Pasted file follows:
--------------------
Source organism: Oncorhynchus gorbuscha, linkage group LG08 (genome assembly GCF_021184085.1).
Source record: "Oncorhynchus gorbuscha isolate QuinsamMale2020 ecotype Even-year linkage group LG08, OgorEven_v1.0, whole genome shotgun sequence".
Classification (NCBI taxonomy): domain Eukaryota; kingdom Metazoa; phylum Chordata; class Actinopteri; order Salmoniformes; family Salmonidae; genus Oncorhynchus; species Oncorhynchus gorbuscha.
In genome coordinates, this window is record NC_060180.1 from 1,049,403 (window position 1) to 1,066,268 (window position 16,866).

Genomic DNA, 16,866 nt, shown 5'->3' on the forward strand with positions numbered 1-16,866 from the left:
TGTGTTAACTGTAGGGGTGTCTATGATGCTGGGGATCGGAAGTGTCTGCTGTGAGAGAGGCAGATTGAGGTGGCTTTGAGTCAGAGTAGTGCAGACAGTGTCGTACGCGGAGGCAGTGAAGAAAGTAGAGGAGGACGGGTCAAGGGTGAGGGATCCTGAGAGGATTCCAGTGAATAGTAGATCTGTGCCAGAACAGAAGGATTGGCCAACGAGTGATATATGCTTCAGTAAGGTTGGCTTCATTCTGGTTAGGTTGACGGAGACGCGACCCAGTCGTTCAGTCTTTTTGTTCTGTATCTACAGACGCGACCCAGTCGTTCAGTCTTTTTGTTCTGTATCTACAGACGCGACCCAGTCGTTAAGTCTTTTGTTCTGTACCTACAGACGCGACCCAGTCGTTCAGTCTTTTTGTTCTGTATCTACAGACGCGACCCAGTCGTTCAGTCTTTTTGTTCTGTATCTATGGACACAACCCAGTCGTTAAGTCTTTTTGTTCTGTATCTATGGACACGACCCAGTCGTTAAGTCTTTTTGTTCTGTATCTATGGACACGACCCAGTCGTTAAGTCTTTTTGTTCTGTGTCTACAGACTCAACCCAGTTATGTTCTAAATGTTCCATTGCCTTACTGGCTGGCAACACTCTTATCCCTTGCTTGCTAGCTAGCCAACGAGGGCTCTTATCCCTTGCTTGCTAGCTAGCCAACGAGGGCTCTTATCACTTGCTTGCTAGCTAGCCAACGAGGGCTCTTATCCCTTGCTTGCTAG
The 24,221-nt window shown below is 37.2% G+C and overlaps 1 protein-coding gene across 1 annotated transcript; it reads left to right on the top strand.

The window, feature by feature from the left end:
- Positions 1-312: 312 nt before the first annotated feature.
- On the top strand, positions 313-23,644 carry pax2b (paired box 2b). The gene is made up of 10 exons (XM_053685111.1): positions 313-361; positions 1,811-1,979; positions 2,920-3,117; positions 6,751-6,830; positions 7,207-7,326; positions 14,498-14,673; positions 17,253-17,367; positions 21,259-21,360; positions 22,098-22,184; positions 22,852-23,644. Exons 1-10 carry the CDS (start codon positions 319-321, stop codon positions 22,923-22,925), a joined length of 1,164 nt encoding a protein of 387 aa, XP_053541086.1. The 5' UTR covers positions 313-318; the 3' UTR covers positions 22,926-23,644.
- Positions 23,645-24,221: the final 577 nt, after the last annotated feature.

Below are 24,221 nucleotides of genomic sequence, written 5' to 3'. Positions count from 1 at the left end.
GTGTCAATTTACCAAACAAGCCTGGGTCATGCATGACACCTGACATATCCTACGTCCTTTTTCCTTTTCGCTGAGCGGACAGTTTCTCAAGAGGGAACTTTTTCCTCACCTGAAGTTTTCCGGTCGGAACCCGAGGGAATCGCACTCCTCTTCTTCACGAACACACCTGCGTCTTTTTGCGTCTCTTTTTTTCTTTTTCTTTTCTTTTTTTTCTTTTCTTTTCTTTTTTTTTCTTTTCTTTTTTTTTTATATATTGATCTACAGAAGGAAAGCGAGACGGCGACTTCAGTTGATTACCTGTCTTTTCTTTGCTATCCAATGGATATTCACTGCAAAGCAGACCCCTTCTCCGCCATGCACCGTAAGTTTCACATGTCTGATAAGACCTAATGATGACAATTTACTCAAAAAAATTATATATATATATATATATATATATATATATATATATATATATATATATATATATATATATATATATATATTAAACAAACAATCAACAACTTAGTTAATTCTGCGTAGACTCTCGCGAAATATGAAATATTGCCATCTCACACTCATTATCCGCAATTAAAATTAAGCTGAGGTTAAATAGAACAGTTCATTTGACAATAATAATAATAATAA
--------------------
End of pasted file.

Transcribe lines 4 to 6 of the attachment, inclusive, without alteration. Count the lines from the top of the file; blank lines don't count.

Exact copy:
In genome coordinates, this window is record NC_060180.1 from 1,049,403 (window position 1) to 1,066,268 (window position 16,866).

Genomic DNA, 16,866 nt, shown 5'->3' on the forward strand with positions numbered 1-16,866 from the left:
TGTGTTAACTGTAGGGGTGTCTATGATGCTGGGGATCGGAAGTGTCTGCTGTGAGAGAGGCAGATTGAGGTGGCTTTGAGTCAGAGTAGTGCAGACAGTGTCGTACGCGGAGGCAGTGAAGAAAGTAGAGGAGGACGGGTCAAGGGTGAGGGATCCTGAGAGGATTCCAGTGAATAGTAGATCTGTGCCAGAACAGAAGGATTGGCCAACGAGTGATATATGCTTCAGTAAGGTTGGCTTCATTCTGGTTAGGTTGACGGAGACGCGACCCAGTCGTTCAGTCTTTTTGTTCTGTATCTACAGACGCGACCCAGTCGTTCAGTCTTTTTGTTCTGTATCTACAGACGCGACCCAGTCGTTAAGTCTTTTGTTCTGTACCTACAGACGCGACCCAGTCGTTCAGTCTTTTTGTTCTGTATCTACAGACGCGACCCAGTCGTTCAGTCTTTTTGTTCTGTATCTATGGACACAACCCAGTCGTTAAGTCTTTTTGTTCTGTATCTATGGACACGACCCAGTCGTTAAGTCTTTTTGTTCTGTATCTATGGACACGACCCAGTCGTTAAGTCTTTTTGTTCTGTGTCTACAGACTCAACCCAGTTATGTTCTAAATGTTCCATTGCCTTACTGGCTGGCAACACTCTTATCCCTTGCTTGCTAGCTAGCCAACGAGGGCTCTTATCCCTTGCTTGCTAGCTAGCCAACGAGGGCTCTTATCACTTGCTTGCTAGCTAGCCAACGAGGGCTCTTATCCCTTGCTTGCTAG